Tags: Regency, country estate party, abducting brides, contest for marriage, snowed in, dukes!, bluestocking, stick-in-the-mud, ladies’ man, fake rake, stormy Captain, childhood sweethearts

Format: audiobooks

Rating: yaymeh

 

These two books aren’t technically anthologies. They are more or less cohesive novels with vignettes of different couples written by different authors.

I don’t like anthologies much. My brand of romance usually revolves around a lot of introspection and self torture, and there’s just no room for that in anthologies. Still, it was entertaining enough, and I did appreciate there was an overarching story line.

 

I think I liked Lady Most Likely… best, mostly because one romance bookended the novel so I had more time to get to know the characters.

Our hero has decided to take a wife, so his sister corrals together eligible ladies to visit him in his country estate and see if there is a match. I call that trope “contest for marriage.” He is slightly obtuse and brash, and seems to care much more for his horses than getting to know any of the women. The women, all heroines in their own vignettes, end up paired off with surprise suitors before he can get to know them all that well.

The worst hero was Stormy Captain, who swooped in to claim one of the ladies who had had an understanding with him in the past. He’s all gruff and angsty and throws her around like fish at a fish market.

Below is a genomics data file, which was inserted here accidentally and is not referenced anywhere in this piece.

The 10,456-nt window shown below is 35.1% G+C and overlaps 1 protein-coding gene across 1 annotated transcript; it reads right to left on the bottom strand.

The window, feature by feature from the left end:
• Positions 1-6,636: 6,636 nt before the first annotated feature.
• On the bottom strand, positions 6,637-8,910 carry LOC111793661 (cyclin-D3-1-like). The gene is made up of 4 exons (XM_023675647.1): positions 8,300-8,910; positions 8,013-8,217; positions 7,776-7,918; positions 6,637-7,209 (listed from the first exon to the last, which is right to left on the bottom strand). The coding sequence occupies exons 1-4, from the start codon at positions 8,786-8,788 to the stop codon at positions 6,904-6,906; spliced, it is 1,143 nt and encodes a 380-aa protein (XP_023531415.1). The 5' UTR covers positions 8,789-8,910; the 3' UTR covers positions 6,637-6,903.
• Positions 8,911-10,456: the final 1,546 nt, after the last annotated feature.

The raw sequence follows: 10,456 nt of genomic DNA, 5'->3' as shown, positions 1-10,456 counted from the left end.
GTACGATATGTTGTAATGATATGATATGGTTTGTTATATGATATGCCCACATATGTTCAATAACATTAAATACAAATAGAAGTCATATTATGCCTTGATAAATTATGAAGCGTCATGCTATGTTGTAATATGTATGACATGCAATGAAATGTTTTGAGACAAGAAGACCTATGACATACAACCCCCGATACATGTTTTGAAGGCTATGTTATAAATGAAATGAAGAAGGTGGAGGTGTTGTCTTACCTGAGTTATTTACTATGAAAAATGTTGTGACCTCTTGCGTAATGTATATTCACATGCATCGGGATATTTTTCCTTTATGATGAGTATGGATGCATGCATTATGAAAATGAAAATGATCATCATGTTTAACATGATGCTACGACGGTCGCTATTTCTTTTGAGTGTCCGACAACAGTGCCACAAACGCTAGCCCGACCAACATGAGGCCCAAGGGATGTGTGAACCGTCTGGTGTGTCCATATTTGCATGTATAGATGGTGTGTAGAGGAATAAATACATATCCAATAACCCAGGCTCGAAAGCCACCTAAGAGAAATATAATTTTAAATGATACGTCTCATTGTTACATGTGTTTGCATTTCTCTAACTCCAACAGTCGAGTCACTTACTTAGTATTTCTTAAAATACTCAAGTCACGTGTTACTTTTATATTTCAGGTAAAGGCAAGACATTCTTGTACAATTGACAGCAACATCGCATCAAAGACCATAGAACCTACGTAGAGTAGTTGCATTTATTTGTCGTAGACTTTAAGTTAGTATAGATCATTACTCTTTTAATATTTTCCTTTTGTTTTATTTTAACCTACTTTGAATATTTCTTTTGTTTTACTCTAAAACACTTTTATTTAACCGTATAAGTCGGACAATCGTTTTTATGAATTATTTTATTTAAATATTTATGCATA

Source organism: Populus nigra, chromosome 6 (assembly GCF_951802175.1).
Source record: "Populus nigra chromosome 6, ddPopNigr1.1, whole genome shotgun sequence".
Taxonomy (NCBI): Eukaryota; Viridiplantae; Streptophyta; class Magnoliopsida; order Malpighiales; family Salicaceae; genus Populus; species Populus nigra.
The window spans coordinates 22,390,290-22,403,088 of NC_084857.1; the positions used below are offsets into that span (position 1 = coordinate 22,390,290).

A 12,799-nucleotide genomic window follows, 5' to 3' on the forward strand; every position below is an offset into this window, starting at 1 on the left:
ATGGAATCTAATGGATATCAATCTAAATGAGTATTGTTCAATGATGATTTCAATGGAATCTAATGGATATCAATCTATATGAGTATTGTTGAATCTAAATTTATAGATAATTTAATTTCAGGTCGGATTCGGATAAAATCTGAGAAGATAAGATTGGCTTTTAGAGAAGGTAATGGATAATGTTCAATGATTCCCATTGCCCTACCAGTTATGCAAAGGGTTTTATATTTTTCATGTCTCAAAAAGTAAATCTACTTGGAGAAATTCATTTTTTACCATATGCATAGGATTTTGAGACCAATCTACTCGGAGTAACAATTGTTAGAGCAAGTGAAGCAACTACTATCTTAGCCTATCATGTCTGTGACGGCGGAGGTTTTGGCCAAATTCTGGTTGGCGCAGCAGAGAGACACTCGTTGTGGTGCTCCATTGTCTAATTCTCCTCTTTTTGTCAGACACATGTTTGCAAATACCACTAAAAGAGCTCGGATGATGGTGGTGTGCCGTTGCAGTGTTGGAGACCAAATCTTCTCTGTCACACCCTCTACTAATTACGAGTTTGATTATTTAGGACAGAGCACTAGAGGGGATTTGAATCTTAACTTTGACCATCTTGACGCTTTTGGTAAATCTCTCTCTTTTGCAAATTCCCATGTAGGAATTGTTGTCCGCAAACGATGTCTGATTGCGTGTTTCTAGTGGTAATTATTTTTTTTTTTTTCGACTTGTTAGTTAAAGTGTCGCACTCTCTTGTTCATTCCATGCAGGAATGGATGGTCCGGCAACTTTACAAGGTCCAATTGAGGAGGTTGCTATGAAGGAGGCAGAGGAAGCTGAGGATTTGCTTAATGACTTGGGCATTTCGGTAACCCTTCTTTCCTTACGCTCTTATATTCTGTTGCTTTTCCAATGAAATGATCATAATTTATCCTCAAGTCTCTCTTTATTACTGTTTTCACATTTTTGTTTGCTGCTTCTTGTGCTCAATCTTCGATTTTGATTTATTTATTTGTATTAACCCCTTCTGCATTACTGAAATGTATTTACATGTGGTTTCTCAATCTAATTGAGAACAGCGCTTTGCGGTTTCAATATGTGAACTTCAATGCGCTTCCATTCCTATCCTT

The best hero was the original horse breeder dude, and he is the one that I like the most. He ends up having a good reason for his horse obsession and disinterest in the ladies, and is far less obtuse than originally thought.

The rest of the stories flow generally well together. It’s a fun read.

 

Lady Most Willing… was less fun. The whole Seven Brides for Seven Brothers-esque abduction was a little too much. The abductors were ridiculous old Scottish men that I didn’t really want to spend time on. There were also some character irregularities between one vignette and the next that bothered me.

On the other hand, who doesn’t love a good ol’ snowed in story?

 

I read them both because of Julia Quinn, and I think, but I’m not positive, that I liked her stories best.

While reading these, I realized I may not hate Eloisa James as much as I thought. The part that always kills me in James novels is at the end when things could obviously be wrapped up and resolved, but she just keeps beating the main conflict over and over and over… Yes, I know that she has a word count quota to protect, but rehashing a simple misunderstanding to fulfill the last seventy pages starts feeling tired and contrived by the end of it.

So maybe, the anthology word restriction works in her favor.

%d bloggers like this: